Hong Kong Patterns, Part II: Silk City

After the devastation of World War II, Hong Kong rebuilt itself on the strength of industry. It was an industrial powerhouse by 1962, which is when Daimaru set up shop in Causeway Bay. While the Japanese department store came to Hong Kong to capitalise on the city’s rapid modernisation, its open market flowing with Western goods, and its cosmopolitan populace, it also understood the benefits that being close to Hong Kong’s robust industrial sector could bring. 

Daimaru and other Japanese emporia of the time, like Mitzukoshi and Takashimaya, began as kimono makers. In the 1960s, Hong Kong was the centre of a sophisticated textile industry that included the weaving of that most Chinese of materials, silk. Rooted in Chinese tradition but savvy to the desires of foreign consumers, Hong Kong’s textile manufacturers had relatively low labour costs, which would be useful to Japanese companies with an appetite for sumptuous materials.

For a brief period between the 1980s and 90s, Hong Kong wove pure silk for use in kimonos. But it was still ancillary to most kimono production, which continued to occur in Japan. “Despite relinquishing some of the production to Hong Kong, I should point out that only the most basic fabrics for kimono were woven in Hong Kong,” says Bruce Li, assistant curator at CHAT (Centre for Heritage, Arts and Textile). “These were plain fabrics that were shipped to Japan for dyeing and printing,” used only for the obi, or waistband, of the kimono, he explains. 

According to silk weavers at the time, the Japanese were strict with quality control and arranged frequent trips to Hong Kong for monitoring work. But they also created opportunities for Hongkongers to go on work visits to Japan. This story of cultural exchange stemming from Hong Kong’s blend of commerce, manufacturing and internationalism can be traced in several distinctive patterns that were grounded in Chinese identity but ever accommodating to the needs of the world.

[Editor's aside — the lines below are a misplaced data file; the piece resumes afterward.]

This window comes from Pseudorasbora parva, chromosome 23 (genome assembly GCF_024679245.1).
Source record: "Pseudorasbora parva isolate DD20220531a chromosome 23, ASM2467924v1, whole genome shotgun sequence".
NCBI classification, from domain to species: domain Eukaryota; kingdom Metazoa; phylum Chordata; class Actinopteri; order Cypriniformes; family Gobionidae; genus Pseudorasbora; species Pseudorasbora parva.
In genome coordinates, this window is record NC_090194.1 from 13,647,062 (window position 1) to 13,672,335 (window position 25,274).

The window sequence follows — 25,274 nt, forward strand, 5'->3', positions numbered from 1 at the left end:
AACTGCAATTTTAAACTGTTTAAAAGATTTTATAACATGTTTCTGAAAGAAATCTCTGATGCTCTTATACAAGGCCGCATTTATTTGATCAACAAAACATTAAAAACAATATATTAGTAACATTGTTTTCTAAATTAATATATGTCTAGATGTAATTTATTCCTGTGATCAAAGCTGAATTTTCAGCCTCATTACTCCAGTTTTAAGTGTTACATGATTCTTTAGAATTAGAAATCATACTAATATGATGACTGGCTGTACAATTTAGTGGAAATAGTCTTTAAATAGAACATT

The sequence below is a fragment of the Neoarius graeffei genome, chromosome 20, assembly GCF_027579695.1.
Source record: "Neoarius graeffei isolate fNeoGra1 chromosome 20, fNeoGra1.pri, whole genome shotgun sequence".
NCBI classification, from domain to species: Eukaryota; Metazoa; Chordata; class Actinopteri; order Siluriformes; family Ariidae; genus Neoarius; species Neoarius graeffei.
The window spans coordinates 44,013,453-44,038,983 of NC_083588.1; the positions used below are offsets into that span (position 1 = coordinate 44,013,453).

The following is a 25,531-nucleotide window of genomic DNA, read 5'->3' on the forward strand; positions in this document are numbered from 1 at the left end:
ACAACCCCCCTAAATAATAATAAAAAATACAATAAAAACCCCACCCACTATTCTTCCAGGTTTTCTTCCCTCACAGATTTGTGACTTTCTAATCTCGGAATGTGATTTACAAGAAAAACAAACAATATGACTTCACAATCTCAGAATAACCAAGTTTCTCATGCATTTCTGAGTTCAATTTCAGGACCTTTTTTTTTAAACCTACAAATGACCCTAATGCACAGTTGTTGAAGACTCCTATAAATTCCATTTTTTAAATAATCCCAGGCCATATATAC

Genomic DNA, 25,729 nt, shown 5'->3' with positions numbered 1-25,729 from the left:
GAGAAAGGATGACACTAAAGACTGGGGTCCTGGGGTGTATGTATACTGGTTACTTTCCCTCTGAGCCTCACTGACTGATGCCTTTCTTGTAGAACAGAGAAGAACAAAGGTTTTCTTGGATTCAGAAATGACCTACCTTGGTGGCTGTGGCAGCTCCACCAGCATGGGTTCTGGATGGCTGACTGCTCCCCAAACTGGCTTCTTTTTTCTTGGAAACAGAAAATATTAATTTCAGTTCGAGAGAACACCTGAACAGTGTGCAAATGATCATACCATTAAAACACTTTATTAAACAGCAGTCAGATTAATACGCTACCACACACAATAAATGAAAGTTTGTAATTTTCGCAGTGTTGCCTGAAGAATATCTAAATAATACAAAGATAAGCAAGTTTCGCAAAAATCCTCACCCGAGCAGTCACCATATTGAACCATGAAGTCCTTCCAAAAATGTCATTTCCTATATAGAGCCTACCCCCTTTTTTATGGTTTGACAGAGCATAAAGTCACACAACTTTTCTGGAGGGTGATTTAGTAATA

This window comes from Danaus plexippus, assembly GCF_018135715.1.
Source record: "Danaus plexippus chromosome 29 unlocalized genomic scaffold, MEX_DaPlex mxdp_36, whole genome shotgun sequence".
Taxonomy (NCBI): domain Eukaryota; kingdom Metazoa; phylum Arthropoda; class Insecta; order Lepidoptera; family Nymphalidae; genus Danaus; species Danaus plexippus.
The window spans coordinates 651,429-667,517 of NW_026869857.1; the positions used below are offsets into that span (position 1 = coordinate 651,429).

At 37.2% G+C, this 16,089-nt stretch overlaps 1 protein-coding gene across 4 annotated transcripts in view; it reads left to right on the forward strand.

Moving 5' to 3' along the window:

Like in Japan, silk has traditionally been associated with key life events for Hongkongers. “We don’t think about it often but it’s always there, that fabric,” says Li. Silk appears at various key moments: it lines the elaborately embroidered kua worn for weddings, and swaddles the bodies of the dead at traditional funerals. 

Within the display, a red coverlet attests to the importance of silk. Adorned with butterflies (symbolising joy and love), and peonies (implying strength, virility and lush beauty), the coverlet, which was gifted to newlyweds in the 1950s, has decidedly romantic overtones. Gilded peacocks form the centre of the pattern create a wonderful symmetry with the item displayed alongside – a weave draft featuring another exotic bird: Donald Duck.

The gridded paper design was created by one of Hong Kong’s first silk mills, to be translated into punch cards for a jacquard loom. The artifact tells a tale not often depicted in the cartoon fowl’s antics, one of international trade, the Cold War, the influence of Western pop culture and Hong Kong’s relationship with mainland China.

Around the 1950s and 60s, Cold War trade embargoes were imposed on China, affecting all products including silk. “Since the US and the UK banned mainland Chinese imports, customers wanting silk from the Far East were only able to purchase it from Hong Kong,” says Li. The selvedges on every bolt of silk woven in the territory proclaimed the product to be “Made in Hong Kong,” asserting a distinction from any Communist country.